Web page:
Complexity of communications

Recently, I posted about probability theory, and mentioned its modern founder, Andrei Kolmogorov.  In addition to formalizing probability theory,  Kolmogorov also defined an influential approach to assessing the complexity of something.
He reasoned that a more complex object should be harder to create or to re-create than a simpler object, and so you could “measure” the degree of complexity of an object by looking at the simplest computer program needed to generate it.  Thus, in the most famous example used by complexity scientists, the 1915 painting called “Black Square” of Kazimir Malevich, is allegedly very simple, since we could recreate it with a very simply computer program:
Paint the colour black on every pixel until the surface is covered, say.

But Kolmogorov’s approach ignores entirely the context of the actions needed to create the object.   Just because an action is simple or easily described, does not make it easy to do, or even easy to decide to do.   Art objects, like most human artefacts, are created with deliberate intent by specific creators, as anthropologist Alfred Gell argued in his theory of art.  To understand a work of art (or indeed any human artefact) we need to assess its effects on the audience in the light of its creator’s intended effects, which means we need to consider the intentions, explicit or implicit, of its creators.  To understand these intentions in turn requires us to consider the context of its creation, what a philosopher of language might call its felicity conditions.
Malevich’s Black Sqare can’t be understood, in any sense, without understanding why no artist before him created such a painting.  There is no physical or technical reason that Rembrandt, say, or Turner, could not have painted a canvas consisting only of one colour, black.  But they did not, and could not have, and could not even have imagined doing so. (Perhaps only the 18th-century Welsh painter Thomas Jones could have imagined doing so, with his subtle paintings of near-monochrome Neapolitan walls.)  It is not a coincidence that Malevich’s painting appeared in the historical moment when it did, and not anytime before nor anyplace else.   For instance, Malevich worked at a time when educated people were fascinated with notions of a fourth or even further dimensions, and Malevich himself actively tried to represent these other dimensions in his art.  To imagine that such a painting could be adequately described without reference to any art-historical background, or socio-political context, or the history of ideas is to confuse the syntax of the painting with its semantics and pragmatics.  We understand nothing about the painting if all we understand is that every pixel is colored black.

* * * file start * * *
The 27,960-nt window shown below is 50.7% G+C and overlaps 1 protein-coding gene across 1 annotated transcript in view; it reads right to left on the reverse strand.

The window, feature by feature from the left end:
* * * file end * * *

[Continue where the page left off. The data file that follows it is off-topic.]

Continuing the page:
We have been here before.  The mathematical theory of communications of Claude Shannon and Warren Weaver has been very influential in the design of the physical layers of telecommunications and computer communications networks.   But this theory explicitly ignores the semantics – the meanings – of messages. (To be fair to Shannon and Weaver they do tell us explicitly early on that they will be ignoring the semantics of messages.)    Their theory is therefore of no use to anyone interested in communications at layers above the physical transmission of signals, that is, anyone interested in understanding or using communication to communicate with other people or machines.
M. Dabrowski [1992]: “Malevich and Mondrian:  nonobjective form as the expression of the “absolute”. ” pp. 145-168, in: G. H. Roman and V. H. Marquardt (Editors): The Avant-Garde Frontier:  Russia Meets the West, 1910-1930. Gainesville, FL, USA: University Press of Florida.
Alfred Gell [1998]: Art and Agency:  An Anthropological Theory.  Oxford, UK: Clarendon Press.
L. D. Henderson [1983]: The Fourth Dimension and Non-Euclidean Geometry in Modern Art. Princeton, NJ, USA: Princeton University Press.
Claude E. Shannon and Warren Weaver [1963]: The Mathematical Theory of Communication. Chicago, IL, USA:  University of Illinois Press.